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The unintended consequences of direct democracy in California

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TitleInfo
Title
The unintended consequences of direct democracy in California
Name (type = personal)
NamePart (type = family)
Bovee
NamePart (type = given)
John
NamePart (type = date)
1957-
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John Bovee
Role
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author
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Charme
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Stuart
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Stuart Charme
Affiliation
Advisory Committee
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chair
Name (type = personal)
NamePart (type = family)
Saltzman
NamePart (type = given)
Cynthia
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Cynthia Saltzman
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Advisory Committee
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co-chair
Name (type = corporate)
NamePart
Rutgers University
Role
RoleTerm (authority = RULIB)
degree grantor
Name (type = corporate)
NamePart
Camden Graduate School
Role
RoleTerm (authority = RULIB)
school
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Text
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theses
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2017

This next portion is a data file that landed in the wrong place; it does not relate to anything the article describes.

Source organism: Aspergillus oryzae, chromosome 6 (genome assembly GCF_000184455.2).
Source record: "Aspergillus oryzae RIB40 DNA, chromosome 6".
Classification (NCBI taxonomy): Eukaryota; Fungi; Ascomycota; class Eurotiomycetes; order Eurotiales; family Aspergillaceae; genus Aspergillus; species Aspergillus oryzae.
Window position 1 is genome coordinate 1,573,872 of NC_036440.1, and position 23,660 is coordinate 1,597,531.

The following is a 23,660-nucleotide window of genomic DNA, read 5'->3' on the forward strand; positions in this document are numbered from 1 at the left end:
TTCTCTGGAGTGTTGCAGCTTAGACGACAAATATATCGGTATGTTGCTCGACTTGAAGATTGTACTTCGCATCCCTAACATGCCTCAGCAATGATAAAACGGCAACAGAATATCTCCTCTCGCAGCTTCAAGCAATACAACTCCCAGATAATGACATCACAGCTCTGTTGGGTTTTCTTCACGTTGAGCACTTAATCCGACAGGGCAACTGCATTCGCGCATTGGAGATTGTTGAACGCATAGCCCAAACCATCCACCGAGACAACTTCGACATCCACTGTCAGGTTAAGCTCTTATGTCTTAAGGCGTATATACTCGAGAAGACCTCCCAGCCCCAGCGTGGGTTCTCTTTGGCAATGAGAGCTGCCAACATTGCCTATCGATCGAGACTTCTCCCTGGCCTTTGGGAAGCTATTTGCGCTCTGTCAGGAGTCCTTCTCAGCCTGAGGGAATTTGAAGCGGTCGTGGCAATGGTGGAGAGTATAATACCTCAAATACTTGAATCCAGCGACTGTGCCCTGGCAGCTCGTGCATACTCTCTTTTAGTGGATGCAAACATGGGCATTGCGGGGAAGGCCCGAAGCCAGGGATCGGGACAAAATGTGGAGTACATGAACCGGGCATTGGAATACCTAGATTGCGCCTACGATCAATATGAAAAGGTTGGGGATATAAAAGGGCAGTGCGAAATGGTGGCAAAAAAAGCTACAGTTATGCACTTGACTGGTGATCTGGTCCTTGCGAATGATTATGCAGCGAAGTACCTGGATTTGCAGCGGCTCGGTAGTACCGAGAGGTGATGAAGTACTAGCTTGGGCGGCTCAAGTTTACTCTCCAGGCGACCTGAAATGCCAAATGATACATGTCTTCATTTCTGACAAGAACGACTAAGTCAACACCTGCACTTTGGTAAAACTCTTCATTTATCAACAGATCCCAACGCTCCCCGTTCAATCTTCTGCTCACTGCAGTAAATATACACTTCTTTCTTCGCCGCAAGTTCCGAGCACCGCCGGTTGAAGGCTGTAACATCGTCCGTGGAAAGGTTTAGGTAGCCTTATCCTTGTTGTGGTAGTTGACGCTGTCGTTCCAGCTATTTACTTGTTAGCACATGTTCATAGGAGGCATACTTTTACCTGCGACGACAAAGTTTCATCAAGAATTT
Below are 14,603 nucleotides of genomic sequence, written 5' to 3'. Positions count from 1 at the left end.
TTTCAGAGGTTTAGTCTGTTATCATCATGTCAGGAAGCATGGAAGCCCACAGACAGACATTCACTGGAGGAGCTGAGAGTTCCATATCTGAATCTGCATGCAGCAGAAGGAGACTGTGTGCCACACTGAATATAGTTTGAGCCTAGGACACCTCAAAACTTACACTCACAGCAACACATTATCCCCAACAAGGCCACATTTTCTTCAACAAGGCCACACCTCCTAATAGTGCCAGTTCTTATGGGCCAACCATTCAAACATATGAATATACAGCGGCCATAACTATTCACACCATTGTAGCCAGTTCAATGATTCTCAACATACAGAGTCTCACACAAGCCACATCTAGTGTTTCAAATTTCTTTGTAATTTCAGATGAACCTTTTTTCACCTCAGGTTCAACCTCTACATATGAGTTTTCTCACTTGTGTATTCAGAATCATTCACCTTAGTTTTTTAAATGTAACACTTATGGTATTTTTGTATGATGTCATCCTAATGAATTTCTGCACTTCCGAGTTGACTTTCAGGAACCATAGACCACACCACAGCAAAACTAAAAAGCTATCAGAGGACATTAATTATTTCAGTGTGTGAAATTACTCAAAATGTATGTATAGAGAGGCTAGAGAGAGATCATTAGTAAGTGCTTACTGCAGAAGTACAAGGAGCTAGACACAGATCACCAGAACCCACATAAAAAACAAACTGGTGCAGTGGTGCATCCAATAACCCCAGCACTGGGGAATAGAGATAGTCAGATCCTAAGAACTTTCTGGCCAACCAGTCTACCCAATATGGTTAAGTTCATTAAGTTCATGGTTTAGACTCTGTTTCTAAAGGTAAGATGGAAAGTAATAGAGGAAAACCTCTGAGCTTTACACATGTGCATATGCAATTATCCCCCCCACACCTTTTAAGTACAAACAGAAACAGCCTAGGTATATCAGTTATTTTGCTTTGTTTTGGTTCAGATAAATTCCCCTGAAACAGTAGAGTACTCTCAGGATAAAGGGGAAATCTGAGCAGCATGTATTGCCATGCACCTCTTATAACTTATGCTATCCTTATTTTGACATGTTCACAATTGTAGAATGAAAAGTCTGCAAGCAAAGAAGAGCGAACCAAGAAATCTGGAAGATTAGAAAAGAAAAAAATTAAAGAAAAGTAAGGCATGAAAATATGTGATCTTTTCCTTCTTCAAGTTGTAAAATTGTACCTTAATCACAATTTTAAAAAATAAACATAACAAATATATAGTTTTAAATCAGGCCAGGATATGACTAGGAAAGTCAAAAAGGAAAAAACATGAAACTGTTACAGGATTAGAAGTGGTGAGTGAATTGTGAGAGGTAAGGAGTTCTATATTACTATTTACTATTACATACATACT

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2017-05
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2017
Place
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xx
Language
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eng
Abstract (type = abstract)
In an attempt to curb the influence that special interests held over the state of California, especially that of the Southern Pacific Railroad, Governor Hiram Johnson convinced the voters in 1911 to enact direct democracy via the initiative, recall and referendum. The initiative gave California voters a way to bypass the Governor and State Legislature and propose laws and constitutional amendments directly to their fellow citizens via the ballot box. In the ensuing 104 years, nearly 2,000 initiatives would be circulated for qualification, but only 132 of those would successfully be passed by voters after making it onto the ballot. This study examines four of these successful direct democracy initiatives: 1966’s Proposition 1-A, that created a full-time legislature; 1978’s Proposition 13, which slashed property taxes; 1990’s Proposition 140, that enacted term limits; and Proposition 34 in 2000, which imposed campaign contribution limits on those seeking state office. In the case of each of these four initiatives, voters were promised by the advocates that if enacted, each would help curb the power of the special interests in California. But instead, this study will show that the combined effect of the four initiatives would unintentionally, but dramatically, shift the balance of power in state government away from the people and toward the large special interests that they were ironically designed to curb.
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Topic
Liberal Studies
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Title
Rutgers University Electronic Theses and Dissertations
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ETD
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ETD_8177
PhysicalDescription